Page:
In general, soap seems like a good thing, after all cleanliness is next to Godliness. But in our germ-afraid society, have we gone too far?
Unfortunately, many of the things we use as “soap” are actually harsh detergents.
Rather than the gentle action of true soaps that pull dirt and grime off the skin, most commercial versions are more detergent than soap and strip the skin of vital oils. This is also true of many body wash products that don’t contain any soap whatsoever, just a chemical cocktail.
Your Antibacterial Soaps
Antibacterial soaps and sanitisers have taken centre stage lately with all the scares about various types of flu viruses. Certainly, I can see the appeal of a sanitiser that claims to “kill 99.9% of germs” when you have small children at home and illness for one usually means illness for all. The antibacterial label is popping up on all kinds of soaps, especially kids soaps, cleansing wipes, and even adult bath soaps. While I can understand the appeal, we shouldn’t use these kind of soaps for the following reasons:
- Antibacterial soaps kill bacteria but not viruses. The antibacterial agents are actually a form of antibiotic, so while they wipe out most bacteria, good and bad, they don’t do a thing for the viruses many people use them to prevent.
- Because they only kill 99.9% of germs. Seems like a lot! However .1% have the ability to resist that antibacterial agent and become the most potentially harmful anyway. This small percentage that survives then breeds and passes on its antibiotic resistance to its offspring, creating lines of “super bugs” that resist antibiotic use. Some even speculate that overuse of antibiotics and antibacterial agents has led to the dramatic increase in resistant bacteria.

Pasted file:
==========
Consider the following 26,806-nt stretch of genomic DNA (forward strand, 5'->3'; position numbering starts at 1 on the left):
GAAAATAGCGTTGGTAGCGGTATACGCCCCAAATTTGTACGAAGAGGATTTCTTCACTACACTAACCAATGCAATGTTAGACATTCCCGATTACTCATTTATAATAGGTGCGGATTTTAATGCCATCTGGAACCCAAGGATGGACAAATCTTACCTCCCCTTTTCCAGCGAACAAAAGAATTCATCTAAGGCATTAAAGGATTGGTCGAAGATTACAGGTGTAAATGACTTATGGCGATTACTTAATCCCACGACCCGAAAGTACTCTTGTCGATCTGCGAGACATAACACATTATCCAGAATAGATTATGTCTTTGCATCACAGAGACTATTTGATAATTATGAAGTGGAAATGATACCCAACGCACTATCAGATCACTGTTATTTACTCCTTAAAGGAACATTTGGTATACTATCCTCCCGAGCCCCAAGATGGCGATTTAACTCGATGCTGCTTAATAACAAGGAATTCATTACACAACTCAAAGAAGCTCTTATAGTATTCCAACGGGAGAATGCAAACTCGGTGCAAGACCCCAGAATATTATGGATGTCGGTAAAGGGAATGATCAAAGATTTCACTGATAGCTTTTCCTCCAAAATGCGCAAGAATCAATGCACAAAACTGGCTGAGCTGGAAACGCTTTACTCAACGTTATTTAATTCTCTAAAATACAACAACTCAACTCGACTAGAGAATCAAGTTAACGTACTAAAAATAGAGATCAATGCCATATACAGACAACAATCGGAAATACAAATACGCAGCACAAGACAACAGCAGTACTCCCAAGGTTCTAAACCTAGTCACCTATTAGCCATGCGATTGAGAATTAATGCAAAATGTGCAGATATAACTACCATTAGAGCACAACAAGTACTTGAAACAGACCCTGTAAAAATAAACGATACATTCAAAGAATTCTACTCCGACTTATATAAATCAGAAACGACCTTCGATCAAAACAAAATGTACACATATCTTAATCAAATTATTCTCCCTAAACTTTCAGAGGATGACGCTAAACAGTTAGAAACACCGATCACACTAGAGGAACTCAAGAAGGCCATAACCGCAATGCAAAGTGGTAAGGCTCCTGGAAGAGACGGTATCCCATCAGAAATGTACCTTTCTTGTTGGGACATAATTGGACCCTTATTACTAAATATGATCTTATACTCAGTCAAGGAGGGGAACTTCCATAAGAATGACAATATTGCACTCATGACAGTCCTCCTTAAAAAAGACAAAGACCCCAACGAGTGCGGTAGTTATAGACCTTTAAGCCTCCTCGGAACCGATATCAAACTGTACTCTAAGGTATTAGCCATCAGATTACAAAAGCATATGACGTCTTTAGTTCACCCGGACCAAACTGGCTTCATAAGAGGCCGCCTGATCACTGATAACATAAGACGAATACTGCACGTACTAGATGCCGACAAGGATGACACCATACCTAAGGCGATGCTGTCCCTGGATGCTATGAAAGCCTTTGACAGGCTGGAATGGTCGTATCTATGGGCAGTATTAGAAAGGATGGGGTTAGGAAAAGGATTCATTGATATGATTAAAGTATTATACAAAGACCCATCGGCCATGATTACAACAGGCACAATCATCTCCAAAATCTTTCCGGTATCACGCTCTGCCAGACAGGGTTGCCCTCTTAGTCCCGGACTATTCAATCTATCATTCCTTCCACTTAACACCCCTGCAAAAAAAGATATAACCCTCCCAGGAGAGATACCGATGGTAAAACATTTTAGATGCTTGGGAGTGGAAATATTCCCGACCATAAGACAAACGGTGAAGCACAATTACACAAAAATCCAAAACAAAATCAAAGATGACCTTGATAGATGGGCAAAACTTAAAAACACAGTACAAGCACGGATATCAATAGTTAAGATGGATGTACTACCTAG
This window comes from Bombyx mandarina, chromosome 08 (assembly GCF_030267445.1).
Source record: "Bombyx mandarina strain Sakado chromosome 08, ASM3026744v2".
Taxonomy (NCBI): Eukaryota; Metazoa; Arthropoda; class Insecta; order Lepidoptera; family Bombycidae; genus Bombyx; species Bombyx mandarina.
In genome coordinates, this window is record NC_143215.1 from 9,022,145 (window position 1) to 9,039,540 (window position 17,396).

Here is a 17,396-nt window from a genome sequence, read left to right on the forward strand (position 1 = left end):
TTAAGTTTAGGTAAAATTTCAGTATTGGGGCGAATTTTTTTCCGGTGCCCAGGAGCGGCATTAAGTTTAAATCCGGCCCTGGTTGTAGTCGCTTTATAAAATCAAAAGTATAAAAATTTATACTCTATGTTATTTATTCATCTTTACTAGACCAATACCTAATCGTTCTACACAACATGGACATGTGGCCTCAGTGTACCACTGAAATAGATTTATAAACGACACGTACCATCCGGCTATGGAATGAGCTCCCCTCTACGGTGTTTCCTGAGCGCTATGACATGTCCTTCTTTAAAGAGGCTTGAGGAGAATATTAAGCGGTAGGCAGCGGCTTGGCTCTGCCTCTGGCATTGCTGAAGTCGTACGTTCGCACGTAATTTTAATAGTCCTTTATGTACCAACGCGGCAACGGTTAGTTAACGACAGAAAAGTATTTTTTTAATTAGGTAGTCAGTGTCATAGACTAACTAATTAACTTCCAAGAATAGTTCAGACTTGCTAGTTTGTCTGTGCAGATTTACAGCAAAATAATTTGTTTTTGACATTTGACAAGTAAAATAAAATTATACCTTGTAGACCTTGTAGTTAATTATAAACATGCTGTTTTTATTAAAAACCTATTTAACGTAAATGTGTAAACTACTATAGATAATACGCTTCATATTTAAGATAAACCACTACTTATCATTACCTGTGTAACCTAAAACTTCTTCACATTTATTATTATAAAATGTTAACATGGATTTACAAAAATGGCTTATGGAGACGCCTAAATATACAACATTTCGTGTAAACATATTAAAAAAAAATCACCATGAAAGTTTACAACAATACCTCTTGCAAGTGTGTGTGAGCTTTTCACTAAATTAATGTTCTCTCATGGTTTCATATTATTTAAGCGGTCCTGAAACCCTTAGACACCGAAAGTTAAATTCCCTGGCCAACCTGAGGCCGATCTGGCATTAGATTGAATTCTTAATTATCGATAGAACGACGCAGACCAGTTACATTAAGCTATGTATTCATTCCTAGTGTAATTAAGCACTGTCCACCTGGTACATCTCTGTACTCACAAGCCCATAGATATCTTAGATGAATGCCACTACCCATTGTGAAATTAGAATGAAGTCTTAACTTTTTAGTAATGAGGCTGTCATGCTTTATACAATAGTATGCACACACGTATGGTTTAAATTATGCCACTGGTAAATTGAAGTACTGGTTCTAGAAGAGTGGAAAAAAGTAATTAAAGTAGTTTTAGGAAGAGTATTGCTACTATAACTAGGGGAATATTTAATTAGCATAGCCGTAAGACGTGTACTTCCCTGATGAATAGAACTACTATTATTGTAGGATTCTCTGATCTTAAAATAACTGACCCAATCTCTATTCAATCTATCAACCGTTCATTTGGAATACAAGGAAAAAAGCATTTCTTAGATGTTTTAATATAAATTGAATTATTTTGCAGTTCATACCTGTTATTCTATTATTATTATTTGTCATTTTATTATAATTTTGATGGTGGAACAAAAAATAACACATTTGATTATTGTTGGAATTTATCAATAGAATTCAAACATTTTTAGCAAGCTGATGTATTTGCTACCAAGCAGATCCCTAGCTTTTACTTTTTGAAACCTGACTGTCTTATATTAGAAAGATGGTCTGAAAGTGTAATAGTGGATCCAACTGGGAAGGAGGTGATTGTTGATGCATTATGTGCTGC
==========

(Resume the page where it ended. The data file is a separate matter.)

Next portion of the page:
- Triclosan, the chemical in most antibacterial soaps has been shown to be a hormone disrupter, especially in children.
- Bacteria isn’t all bad! Evidence shows that kids who grow up in an overly sterile environment actually have higher rates of allergies and asthma than kids who don’t use antibacterial products as much. The reasoning is that exposure to different types of bacteria, especially early in life, actually helps kids immune systems to develop more strongly.
Check your Scented Soaps
Most commercially available soap bars and body washes are artificially made from mineral oils. Shocked? I hope not! There is no natural essential oil of Ocean Spray or Rainforest. These scents come from chemicals, and most of these products are laden with detergents, preservatives and questionable ingredients. Ever wonder why there is a growing need for moisturising body washes, lotions, and other forms of skin nourishment? Aside from the fact that many people are deficient in saturated fats and have dry skin from the inside out, most bar soaps and body washes are also stripped of the glycerin made in the soap making process. This leads to an unbalanced soap that pulls moisture out of the skin.
The best types of soaps are made from vegetable (not mineral) oil blends and have the glycerin put back in so they clean without drying skin.
What can you do?
- Don’t be afraid of a little bacteria! In fact, make sure to get some good bacteria in your foods and drinks!
- Opt for higher quality soaps in place of harsh antibacterial and artificially scented options.
- Try avoid using antibacterial soaps, sprays and sanitisers, at least most of the time. It will give your immune system a boost and reduce your exposure to chemicals.
Check out more great advice like this one at WellnessMama.com